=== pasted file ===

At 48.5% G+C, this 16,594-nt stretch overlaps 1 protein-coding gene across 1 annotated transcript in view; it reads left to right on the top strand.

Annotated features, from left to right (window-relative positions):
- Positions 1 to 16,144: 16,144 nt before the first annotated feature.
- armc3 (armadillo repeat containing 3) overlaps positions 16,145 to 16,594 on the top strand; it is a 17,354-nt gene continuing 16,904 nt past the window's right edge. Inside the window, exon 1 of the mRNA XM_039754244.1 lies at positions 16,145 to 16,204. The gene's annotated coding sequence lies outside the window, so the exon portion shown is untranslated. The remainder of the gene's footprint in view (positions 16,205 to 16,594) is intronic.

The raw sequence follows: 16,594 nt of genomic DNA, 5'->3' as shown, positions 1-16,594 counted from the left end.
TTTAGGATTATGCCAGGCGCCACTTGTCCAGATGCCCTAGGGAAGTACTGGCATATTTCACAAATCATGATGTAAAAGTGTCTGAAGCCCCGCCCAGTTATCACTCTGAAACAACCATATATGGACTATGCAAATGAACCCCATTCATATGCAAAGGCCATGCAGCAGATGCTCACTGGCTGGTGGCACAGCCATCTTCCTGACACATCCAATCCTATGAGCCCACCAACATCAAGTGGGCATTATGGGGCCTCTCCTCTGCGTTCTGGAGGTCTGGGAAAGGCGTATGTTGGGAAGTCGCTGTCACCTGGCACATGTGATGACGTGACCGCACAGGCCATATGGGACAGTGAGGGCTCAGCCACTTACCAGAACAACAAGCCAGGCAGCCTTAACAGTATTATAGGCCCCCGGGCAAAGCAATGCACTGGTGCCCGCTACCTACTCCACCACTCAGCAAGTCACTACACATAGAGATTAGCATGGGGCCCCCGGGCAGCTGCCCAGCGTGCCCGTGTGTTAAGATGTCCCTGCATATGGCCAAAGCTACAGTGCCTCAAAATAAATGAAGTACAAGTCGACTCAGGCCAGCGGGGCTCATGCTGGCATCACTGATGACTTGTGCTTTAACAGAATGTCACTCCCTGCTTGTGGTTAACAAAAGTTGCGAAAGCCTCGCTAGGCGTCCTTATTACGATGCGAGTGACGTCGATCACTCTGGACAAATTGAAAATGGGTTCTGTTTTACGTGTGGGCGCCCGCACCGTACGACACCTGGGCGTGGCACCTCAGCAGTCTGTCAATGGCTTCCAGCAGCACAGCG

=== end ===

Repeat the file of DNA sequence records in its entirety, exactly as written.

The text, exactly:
At 48.5% G+C, this 16,594-nt stretch overlaps 1 protein-coding gene across 1 annotated transcript in view; it reads left to right on the top strand.

Annotated features, from left to right (window-relative positions):
- Positions 1 to 16,144: 16,144 nt before the first annotated feature.
- armc3 (armadillo repeat containing 3) overlaps positions 16,145 to 16,594 on the top strand; it is a 17,354-nt gene continuing 16,904 nt past the window's right edge. Inside the window, exon 1 of the mRNA XM_039754244.1 lies at positions 16,145 to 16,204. The gene's annotated coding sequence lies outside the window, so the exon portion shown is untranslated. The remainder of the gene's footprint in view (positions 16,205 to 16,594) is intronic.

The raw sequence follows: 16,594 nt of genomic DNA, 5'->3' as shown, positions 1-16,594 counted from the left end.
TTTAGGATTATGCCAGGCGCCACTTGTCCAGATGCCCTAGGGAAGTACTGGCATATTTCACAAATCATGATGTAAAAGTGTCTGAAGCCCCGCCCAGTTATCACTCTGAAACAACCATATATGGACTATGCAAATGAACCCCATTCATATGCAAAGGCCATGCAGCAGATGCTCACTGGCTGGTGGCACAGCCATCTTCCTGACACATCCAATCCTATGAGCCCACCAACATCAAGTGGGCATTATGGGGCCTCTCCTCTGCGTTCTGGAGGTCTGGGAAAGGCGTATGTTGGGAAGTCGCTGTCACCTGGCACATGTGATGACGTGACCGCACAGGCCATATGGGACAGTGAGGGCTCAGCCACTTACCAGAACAACAAGCCAGGCAGCCTTAACAGTATTATAGGCCCCCGGGCAAAGCAATGCACTGGTGCCCGCTACCTACTCCACCACTCAGCAAGTCACTACACATAGAGATTAGCATGGGGCCCCCGGGCAGCTGCCCAGCGTGCCCGTGTGTTAAGATGTCCCTGCATATGGCCAAAGCTACAGTGCCTCAAAATAAATGAAGTACAAGTCGACTCAGGCCAGCGGGGCTCATGCTGGCATCACTGATGACTTGTGCTTTAACAGAATGTCACTCCCTGCTTGTGGTTAACAAAAGTTGCGAAAGCCTCGCTAGGCGTCCTTATTACGATGCGAGTGACGTCGATCACTCTGGACAAATTGAAAATGGGTTCTGTTTTACGTGTGGGCGCCCGCACCGTACGACACCTGGGCGTGGCACCTCAGCAGTCTGTCAATGGCTTCCAGCAGCACAGCG